- “The Fresh Prince of Bel-Air” actor Alfonso Ribeiro is suing “Fortnite” maker Epic Games.
- The lawsuit accuses Epic Games of misappropriating Ribeiro’s iconic dance from the “Fresh Prince,” often known as “The Carlton.”
- “The right of publicity claim that we have is that these celebrities have the right to control their likeness commercially,” Ribeiro’s lawyer told Business Insider. “This is the kind of movement — a dance — that is inextricably linked to individual artists.”
“Fresh Prince of Bel-Air” actor Alfonso Ribeiro is one of three celebrities currently suing “Fortnite” maker Epic Games over dance moves.
All three claim that Epic Games took dances from them, re-created said dances in “Fortnite” as emotes, and profited from the sale of those emotes without compensating the original creators of the dance moves. In the case of Ribeiro, his dance from “Fresh Prince” is often referred to as “The Carlton” — a reference to the name of his character on the classic NBC sitcom.
Ribeiro has become associated with the dance, and even performed it in 2014 when he was on “Dancing With the Stars”:
But it’s not just about the dance, Ribeiro’s lawyer David Hecht said in a phone interview with Business Insider on Thursday.
“The right of publicity claim that we have is that these celebrities have the right to control their likeness commercially,” Hecht said. “This is the kind of movement — a dance — that is inextricably linked to individual artists.”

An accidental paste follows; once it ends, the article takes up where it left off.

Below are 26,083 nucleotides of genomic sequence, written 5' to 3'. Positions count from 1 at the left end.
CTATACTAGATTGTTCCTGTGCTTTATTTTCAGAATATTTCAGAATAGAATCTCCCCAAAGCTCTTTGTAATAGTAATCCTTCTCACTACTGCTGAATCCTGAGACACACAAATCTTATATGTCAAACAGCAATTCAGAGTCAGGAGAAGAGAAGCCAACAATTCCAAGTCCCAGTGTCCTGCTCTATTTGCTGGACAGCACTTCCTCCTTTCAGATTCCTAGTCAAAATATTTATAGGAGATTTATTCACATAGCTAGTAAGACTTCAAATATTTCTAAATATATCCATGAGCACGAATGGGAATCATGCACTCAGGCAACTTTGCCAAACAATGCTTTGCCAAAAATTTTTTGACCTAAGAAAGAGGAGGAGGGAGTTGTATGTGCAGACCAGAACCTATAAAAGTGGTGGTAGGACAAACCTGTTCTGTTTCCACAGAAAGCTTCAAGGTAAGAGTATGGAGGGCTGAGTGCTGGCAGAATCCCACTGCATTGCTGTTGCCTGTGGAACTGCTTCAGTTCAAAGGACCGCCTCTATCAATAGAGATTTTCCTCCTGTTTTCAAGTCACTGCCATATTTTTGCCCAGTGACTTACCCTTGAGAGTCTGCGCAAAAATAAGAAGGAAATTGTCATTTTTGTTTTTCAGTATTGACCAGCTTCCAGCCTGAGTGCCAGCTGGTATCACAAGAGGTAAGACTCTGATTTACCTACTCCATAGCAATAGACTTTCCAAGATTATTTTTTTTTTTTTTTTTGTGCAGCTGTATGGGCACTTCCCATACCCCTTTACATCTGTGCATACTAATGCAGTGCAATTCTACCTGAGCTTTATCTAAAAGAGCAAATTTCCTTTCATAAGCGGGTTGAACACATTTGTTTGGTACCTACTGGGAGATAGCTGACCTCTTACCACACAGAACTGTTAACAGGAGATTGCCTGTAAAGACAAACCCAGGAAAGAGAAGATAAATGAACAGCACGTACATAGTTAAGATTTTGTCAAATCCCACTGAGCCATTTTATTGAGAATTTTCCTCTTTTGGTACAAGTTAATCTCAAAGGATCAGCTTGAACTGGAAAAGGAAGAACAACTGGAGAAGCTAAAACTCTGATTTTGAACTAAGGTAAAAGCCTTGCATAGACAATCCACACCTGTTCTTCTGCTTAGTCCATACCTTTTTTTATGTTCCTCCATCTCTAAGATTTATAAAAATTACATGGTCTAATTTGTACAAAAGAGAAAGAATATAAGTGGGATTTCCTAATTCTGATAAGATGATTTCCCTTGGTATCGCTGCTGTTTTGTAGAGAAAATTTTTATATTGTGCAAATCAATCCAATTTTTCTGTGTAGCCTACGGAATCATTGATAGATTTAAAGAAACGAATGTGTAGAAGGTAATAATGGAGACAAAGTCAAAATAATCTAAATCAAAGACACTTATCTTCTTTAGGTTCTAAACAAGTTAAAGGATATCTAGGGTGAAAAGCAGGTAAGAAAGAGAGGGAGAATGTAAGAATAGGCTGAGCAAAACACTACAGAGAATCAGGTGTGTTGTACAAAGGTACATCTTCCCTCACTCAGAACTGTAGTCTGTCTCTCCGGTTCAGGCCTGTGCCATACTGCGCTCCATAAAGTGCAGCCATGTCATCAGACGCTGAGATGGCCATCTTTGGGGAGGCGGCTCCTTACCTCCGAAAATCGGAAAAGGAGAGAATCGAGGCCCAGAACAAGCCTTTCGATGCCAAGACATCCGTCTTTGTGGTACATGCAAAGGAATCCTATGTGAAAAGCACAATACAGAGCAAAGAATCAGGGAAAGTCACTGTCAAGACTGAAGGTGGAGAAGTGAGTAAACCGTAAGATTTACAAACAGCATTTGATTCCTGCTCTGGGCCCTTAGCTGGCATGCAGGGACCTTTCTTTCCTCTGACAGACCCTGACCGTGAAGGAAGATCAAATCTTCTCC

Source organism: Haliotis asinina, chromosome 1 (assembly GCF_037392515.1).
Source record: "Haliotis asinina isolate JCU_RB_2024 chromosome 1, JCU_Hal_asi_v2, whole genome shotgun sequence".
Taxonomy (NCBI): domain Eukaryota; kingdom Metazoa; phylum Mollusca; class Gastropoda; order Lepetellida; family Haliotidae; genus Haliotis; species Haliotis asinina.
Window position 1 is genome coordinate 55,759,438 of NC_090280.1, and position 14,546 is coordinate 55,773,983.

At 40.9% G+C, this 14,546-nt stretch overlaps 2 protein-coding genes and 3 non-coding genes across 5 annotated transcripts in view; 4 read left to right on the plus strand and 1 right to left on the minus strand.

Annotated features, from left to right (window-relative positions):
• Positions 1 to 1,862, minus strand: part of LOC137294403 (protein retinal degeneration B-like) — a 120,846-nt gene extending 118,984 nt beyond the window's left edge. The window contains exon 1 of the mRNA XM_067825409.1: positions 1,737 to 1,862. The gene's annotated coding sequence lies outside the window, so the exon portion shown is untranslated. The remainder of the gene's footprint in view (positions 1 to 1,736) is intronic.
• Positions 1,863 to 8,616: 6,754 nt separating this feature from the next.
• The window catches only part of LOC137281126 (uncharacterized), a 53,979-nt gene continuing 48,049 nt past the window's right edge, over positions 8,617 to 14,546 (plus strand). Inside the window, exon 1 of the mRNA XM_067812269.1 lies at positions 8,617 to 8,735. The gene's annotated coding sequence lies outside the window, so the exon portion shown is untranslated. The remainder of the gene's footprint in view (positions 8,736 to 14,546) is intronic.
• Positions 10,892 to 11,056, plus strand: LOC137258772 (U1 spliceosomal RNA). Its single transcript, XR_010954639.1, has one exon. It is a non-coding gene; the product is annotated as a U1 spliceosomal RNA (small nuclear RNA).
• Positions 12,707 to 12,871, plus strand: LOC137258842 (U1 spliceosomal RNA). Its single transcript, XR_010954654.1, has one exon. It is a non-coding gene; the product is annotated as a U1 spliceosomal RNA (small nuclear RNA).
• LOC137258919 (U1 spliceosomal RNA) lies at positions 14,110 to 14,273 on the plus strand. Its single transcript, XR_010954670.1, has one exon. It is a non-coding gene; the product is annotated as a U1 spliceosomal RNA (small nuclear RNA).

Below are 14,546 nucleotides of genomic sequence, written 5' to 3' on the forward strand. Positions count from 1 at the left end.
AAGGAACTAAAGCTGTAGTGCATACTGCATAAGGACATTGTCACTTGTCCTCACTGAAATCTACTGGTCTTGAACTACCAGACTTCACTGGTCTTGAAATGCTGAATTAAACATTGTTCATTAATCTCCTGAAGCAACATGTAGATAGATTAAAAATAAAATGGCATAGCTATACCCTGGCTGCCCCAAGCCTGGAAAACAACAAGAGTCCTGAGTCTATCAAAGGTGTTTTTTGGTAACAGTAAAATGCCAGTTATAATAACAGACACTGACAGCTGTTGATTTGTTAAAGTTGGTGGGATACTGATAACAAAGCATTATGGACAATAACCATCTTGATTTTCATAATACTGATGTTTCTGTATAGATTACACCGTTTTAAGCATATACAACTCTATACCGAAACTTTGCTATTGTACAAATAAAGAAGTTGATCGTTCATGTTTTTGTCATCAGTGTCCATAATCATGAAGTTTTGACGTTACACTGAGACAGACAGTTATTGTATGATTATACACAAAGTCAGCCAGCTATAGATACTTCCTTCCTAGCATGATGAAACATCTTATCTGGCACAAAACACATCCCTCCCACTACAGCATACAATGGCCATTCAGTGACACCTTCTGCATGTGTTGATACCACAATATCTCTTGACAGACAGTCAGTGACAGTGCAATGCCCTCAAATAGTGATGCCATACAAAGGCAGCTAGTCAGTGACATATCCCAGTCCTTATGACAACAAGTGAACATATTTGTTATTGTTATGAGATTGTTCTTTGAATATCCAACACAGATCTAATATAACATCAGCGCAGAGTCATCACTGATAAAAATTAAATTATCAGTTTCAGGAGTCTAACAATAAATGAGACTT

More specifically: Ribeiro’s legal claim isn’t just to the choreographed dance moves, but to the performance of that dance being tied to his likeness as a celebrity.
That the dance is known in “Fortnite” as the “Fresh” certainly doesn’t hurt Ribeiro’s argument.
To buy the “Fresh” emote, you need 800 V-bucks. That’s $8 of real money, but V-bucks can also be earned through playing the game.
That the emote is sold directly — making it a quantifiable, unique revenue stream — is part of why Hecht is confident that Ribeiro’s claim is sound. “These are dances that are sold with a dollar tag associated with them,” Hecht said. “That to me stands out. That is why they essentially had targets on their backs. Not only were they doing it brazenly, but they’re putting a dollar price tag on it. It was V-bucks, but to do that — to copy something frame-by-frame and then to just sell it — that’s the issue.”
In addition to Ribeiro, Hecht’s firm represents rapper 2Milly and Instagram star Russell “Backpack Kid” Horning in suits against Epic Games. And more suits may be coming. In each case, the damages being sought are unknown; Hecht said that’s a measure of limited public information on how much money “Fortnite” is making.
“We’re flying blind at this point,” he said. “We know generally from public statistics how much ‘Fortnite’ has made off of these dances, but we don’t have a specific dollar amount until we have that information.”
One demand is clear in all three cases: “The artists wanna be credited. Without that, it’s very much cultural misappropriation.”